Giving our children sustainable futures through multilingual education: Vanuatu’s UN Ambassador speaks on International Mother Languages DayPosted: February 23, 2017
Speech by Odo Tevi, Ambassador and Permanent Representative of Vanuatu to the United Nations, New York, in Commemoration of the International Mother Language Day, 21st February 2017
I have the honour to provide remarks this evening on the important theme: “Towards Sustainable Futures through Multilingual Education”. This topic is timely given that we are celebrating the ‘International Mother Language Day’ today.
This is also important as we are embarking on Read the rest of this entry »
Vanuatu misses out on Festival of Pacific Arts in Guam; World War II museum gets go ahead in LuganvillePosted: May 23, 2016
Politicians are blamed for the loss of the budget for Vanuatu to attend the 12th Pacific Arts Festival taking place in Guam. Cultural Centre (VKS) Director Lazaire Asal tells Jonas Cullwick in today’s Daily Post that the budget Read the rest of this entry »
Pala Molisa was born in Vanuatu, but did most of his schooling in New Zealand. He’s now a lecturer at Victoria University’s Business School, with a PhD in accounting. Not your usual, yawn-inducing kind of accounting, but the kind that gets him called an “activist accountant”. Here he talks to Dale Husband of e-tangata about why Māori and other Pasifika people need to reconnect “the threads of whakapapa [geneaology, ancestry] that colonisation has broken” — and unite to tackle the big social and ecological challenges of our time.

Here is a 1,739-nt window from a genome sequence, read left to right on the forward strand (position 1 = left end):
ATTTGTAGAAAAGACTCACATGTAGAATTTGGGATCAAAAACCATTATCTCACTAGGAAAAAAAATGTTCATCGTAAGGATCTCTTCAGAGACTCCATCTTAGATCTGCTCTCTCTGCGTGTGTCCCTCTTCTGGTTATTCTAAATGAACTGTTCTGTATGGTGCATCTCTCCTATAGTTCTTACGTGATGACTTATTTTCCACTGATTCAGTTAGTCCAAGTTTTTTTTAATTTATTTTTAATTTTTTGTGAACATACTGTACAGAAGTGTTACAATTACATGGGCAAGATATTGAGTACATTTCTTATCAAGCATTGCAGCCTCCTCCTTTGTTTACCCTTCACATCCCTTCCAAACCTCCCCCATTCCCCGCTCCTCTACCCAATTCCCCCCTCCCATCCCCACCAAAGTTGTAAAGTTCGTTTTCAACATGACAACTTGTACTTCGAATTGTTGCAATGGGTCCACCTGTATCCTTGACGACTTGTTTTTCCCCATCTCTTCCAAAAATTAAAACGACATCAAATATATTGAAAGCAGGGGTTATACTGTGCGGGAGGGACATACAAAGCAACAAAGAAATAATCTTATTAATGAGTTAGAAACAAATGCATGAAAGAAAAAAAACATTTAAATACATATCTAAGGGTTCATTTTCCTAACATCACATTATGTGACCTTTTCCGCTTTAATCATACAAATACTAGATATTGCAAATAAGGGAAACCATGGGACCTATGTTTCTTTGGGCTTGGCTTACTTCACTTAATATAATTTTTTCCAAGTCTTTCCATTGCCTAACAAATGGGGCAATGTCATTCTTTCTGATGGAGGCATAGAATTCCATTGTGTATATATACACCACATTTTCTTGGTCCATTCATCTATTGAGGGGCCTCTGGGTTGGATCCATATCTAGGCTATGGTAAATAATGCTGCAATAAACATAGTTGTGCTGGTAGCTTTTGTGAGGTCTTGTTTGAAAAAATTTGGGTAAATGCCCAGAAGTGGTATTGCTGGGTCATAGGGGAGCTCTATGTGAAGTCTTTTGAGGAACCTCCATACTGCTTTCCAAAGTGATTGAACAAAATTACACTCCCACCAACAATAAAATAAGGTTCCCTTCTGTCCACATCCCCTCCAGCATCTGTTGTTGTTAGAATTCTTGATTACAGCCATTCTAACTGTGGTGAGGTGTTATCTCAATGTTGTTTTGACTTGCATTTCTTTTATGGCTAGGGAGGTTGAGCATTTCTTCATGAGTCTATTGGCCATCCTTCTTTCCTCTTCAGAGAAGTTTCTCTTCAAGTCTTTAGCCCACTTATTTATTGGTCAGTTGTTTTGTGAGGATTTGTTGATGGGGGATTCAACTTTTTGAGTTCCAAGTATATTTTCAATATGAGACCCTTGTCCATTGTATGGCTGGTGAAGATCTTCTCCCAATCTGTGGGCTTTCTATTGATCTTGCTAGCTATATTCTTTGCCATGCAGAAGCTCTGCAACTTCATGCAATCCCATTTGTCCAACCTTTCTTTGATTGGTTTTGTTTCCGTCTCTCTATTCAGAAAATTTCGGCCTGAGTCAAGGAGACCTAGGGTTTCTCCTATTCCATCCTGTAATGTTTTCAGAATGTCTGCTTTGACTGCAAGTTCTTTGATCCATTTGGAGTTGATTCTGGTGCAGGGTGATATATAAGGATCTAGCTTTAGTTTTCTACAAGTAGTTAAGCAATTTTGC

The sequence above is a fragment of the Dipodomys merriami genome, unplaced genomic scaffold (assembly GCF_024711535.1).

For a country like Vanuatu that prides itself on its policy of supporting our numerous cultures, languages and traditions, this 2005 cable is significant because it shows the USA attempting to use its political and diplomatic might to quash support from small nations, including Vanuatu, for an international convention established specifically to protect this cultural diversity.
The UNESCO Convention on the Protection and Promotion of the Diversity of Cultural Expressions was conceived to protect national cultural policy from free trade agreements like the WTO/GATS or bilateral trade negotiations, and the US opposed it because they believed that it would hinder free trade (in other words, serve as a hindrance to US economic interests in cultural industries such as motion pictures and music).
Fortunately, US opposition to the Convention on the Protection and Promotion of the Diversity of Cultural Expressions did not prevent it from being adopted by the UNESCO General Conference in Paris in October 2005.
Key quote from this cable:
If we are to slow down the convention it will take pressure at the highest levels in Washington and around the world to convince governments that they are supporting a non-democratic piece of international law that has been cloaked in the language of culture.